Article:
The Meadowlands Commission is honoring Black History Month with a weekly post on this blog. Today the focus is a Tuskegee Airman from Rutherford.
In future weeks we'll look at the Underground Railroad in Jersey City, a slave cemetery in Little Ferry, and a famous black actress and civil rights activist who worked in Kearny.
Calvin J. Spann, who grew up in Rutherford, served with the famed Tuskegee Airmen during World War II. From 1943 to 1946, 1st Lt. Spann served in the US Army Air Force, 332nd Fighter Group, 100th Squadron, as part of the famed Tuskegee Airmen — the first-ever group of black Army pilots. Spann was among an elite group of Tuskegee Airmen who escorted B-17 bombers and reconnaissance planes over Nazi Germany during World War. Spann flew 26 combat missions.
In a phone interview yesterday from his home in Texas, Spann said: "My growing up in Rutherford inspired me to be a Tuskegee Airman. Planes from Teterboro Airport took off right over my house.
"I was able to do everything any young man in high school did, and when I got into the Air Corps and they said they didn't think I could learn to fly, I thought that was preposterous. I'd been doing everything everyone else was doing all my life, and it really stuck with me. That was my experience growing up in Rutherford."
Click here for more with Tuskegee Airman Calvin Spann.
The Meadowlands Commission's team of three birded on Sunday from 6 a.m. until after 5 p.m. at commission locales and came up with 62 species, including a Bald Eagle, a Rough-Legged Hawk, three species of owls, Orange-crowned Warblers and Horned Larks.
More later this week.
Click the button at right for more information on the count nationwide.
If you've ever walked to the beginning of the Saw Mill Creek Trail in North Arlington or gone birding along Disposal Road, you're probably familiar with the AMVETS Memorial Carillon.
Friday, Oct. 17, is the carillon's first anniversary, and the local AMVETS group is having a commemoration at the site at 11 a.m., followed by coffee at the Meadowlands Environment Center just down the road in Lyndhurst. The public is invited.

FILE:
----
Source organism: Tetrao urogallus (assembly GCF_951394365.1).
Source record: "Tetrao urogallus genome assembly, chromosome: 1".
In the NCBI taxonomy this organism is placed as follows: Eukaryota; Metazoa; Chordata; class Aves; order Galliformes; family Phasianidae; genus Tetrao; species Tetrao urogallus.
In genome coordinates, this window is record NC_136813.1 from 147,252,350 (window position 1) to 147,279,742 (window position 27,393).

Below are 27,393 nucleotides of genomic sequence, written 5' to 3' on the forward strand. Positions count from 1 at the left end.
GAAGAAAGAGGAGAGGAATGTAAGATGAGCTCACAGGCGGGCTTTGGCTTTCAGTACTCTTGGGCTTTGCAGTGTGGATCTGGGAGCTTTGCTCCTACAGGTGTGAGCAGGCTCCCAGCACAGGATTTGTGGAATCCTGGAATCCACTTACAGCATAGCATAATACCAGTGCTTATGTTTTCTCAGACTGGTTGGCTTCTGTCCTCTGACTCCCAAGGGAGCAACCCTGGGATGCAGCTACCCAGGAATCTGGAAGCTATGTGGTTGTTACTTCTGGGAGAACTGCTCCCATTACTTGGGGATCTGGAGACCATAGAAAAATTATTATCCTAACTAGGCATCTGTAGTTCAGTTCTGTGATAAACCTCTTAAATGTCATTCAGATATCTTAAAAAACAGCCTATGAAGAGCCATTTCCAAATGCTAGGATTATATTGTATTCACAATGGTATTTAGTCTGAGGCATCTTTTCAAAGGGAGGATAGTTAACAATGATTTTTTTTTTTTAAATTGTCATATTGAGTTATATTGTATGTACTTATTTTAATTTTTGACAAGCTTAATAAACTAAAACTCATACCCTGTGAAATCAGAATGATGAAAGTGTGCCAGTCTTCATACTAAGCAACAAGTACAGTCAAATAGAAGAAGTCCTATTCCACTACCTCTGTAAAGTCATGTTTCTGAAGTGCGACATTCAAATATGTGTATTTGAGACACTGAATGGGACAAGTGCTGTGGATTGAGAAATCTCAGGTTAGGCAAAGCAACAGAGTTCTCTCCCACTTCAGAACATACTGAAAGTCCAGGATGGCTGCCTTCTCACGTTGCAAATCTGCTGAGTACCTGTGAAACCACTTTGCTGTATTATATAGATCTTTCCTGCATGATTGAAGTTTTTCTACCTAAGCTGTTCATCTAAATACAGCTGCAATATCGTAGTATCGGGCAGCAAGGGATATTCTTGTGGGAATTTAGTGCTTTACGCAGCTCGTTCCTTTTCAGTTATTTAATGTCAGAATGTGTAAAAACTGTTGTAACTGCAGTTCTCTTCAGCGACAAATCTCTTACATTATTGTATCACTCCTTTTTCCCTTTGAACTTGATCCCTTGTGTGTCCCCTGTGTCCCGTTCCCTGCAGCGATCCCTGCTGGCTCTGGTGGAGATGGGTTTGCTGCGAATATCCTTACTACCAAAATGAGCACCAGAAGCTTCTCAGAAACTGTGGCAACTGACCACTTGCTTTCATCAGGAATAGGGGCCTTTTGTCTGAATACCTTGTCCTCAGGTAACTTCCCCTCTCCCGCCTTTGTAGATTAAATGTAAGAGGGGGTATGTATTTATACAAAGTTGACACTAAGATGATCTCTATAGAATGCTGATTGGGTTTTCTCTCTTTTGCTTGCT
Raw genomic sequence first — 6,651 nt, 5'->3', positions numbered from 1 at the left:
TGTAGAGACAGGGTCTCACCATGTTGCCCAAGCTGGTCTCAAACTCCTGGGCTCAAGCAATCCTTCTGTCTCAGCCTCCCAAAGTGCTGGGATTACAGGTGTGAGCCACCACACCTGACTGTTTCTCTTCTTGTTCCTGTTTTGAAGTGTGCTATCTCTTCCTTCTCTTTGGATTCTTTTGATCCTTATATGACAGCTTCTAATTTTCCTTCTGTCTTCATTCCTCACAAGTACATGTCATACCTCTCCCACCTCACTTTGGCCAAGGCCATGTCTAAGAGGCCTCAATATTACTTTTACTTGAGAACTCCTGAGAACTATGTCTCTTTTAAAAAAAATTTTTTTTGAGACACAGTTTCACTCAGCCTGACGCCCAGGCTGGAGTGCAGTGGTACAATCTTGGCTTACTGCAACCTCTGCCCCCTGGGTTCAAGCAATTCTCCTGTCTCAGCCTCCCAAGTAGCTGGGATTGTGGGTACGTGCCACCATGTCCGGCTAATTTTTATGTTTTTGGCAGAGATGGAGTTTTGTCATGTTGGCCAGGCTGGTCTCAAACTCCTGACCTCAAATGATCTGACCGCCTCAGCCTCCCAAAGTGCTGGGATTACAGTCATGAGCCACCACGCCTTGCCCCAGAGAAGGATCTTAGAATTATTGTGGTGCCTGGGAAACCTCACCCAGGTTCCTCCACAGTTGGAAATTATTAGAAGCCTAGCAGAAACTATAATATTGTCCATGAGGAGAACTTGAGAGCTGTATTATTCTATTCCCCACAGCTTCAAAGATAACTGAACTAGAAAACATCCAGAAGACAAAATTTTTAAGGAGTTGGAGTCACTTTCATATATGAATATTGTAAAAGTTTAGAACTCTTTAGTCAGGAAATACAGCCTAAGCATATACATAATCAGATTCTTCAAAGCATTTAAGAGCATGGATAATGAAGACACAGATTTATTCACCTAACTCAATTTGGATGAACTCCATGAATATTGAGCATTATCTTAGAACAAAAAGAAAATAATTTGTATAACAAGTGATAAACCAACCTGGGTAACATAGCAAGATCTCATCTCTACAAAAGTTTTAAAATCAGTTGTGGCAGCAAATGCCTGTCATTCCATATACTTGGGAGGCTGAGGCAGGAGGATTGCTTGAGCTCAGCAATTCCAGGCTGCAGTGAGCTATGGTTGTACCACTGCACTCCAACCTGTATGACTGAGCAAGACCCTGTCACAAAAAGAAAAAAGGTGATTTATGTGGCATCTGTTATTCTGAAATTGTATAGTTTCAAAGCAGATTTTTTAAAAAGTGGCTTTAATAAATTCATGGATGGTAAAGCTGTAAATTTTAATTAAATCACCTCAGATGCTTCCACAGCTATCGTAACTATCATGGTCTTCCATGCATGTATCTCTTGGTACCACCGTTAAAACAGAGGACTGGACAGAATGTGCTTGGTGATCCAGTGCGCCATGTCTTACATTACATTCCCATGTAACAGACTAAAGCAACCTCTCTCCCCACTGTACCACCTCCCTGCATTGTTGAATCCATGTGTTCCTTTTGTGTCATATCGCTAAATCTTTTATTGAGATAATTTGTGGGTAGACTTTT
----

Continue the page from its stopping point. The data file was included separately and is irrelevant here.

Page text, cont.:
The carillon chimes on the quarter hour, with a lengthier anthem on the hour. Then first time you walk by when it chimes, it catches you by surprise but the pealing appealing once you get accustomed to it.
There are several AMVETS carillons nationwide, including one at Arlington Cemetery in Arlington, Va. For more information on the AMVETS Carillon program, click here.
The rough stretch of road connecting Schuyler Avenue in North Arlington and DeKorte Park in Lyndhurst is officially called Disposal Road or AMVETS Way, but these days it's Raptor Road. Every trip we've made along the road in the past week, we've seen a redtail or kestrel or marsh hawk. The female marsh hawk was seen hunting along the Kingsland Landfill last Thursday.
One of the Meadowlands Commission’s missions is to revitalize and diversify the region’s wetlands.
To replace the invasive species phragmites, a tall inhospitable reed that tends to dominate a marsh, NJMC has been planting all sorts of native marsh grasses in marshes throughout the 14-town district.
To measure the success of those efforts, the NJMC’s Meadowlands Environmental Research Institute has been using some innovative methods, including the use of helium-balloon photography (see video above).
On Thursday, MERI is holding a workshop for wetlands professionals on the use of such remote techniques to monitor marsh vegetation.
NJMC naturalists are conducting a study to see what kinds of habitats should be created on the Meadowlands’ landfills to attract a greater diversity of migrating birds and to provide nesting habitat for threatened or endangered grasslands species, such as Savannah Sparrows and Grasshopper Sparrows.
As part of the study, Meadowlands Commission naturalists have been mist-netting birds on the Erie Landfill in North Arlington, banding them and recording their vital statistics, and then releasing them.
We will post the bird data for the week here on Friday afternoons through early November whenever possible.
Click "Continue reading…" immediately below for this week’s tally.
We thought this guy was one attractive pigeon when we photographed him with a telephoto lens late yesterday afternoon. When we looked at the photo closely (see below), we realized he was a real thoroughbred — a racing pigeon or a show pigeon. He was seen atop the pavilion at the Meadowlands Environment Center. If you can tell us more, please do!
The Meadowlands Festival of Birding had a great turnout today, including this female Blue Grosbeak who showed up for the bird-banding demonstration in Harrier Meadow. Also making several appearances: Peregrine Falcons, Ospreys, Green herons, Black-crowned and Yellow-crowned and Great Blue Herons, umpteen egrets, Stilt Sandpipers, yellowlegs and so on. Oh, and an estimated 240 birders. Some 50 birders went on the Harrier Meadow morning bird walk, and more than three dozen attended the early morning bird-banding, which provided up-close looks at a Red-eyed Vireo, Ovenbird, Magnolia Warbler and Redstart. A total of 36 birds were banded and released.
Starting next Monday (Sept.8), the William D. McDowell Observatory in DeKorte Park, Lyndhurst,is opening it state-of-the art telescope to the public every Monday and Wednesday evening, weather permitting. The viewings are free. The observatory will be open for two hours each night, with 8 and 9 p.m. viewing sessions.
The observatory houses a research-grade, optical telescope with a 20-inch mirror within a six-meter retractable dome.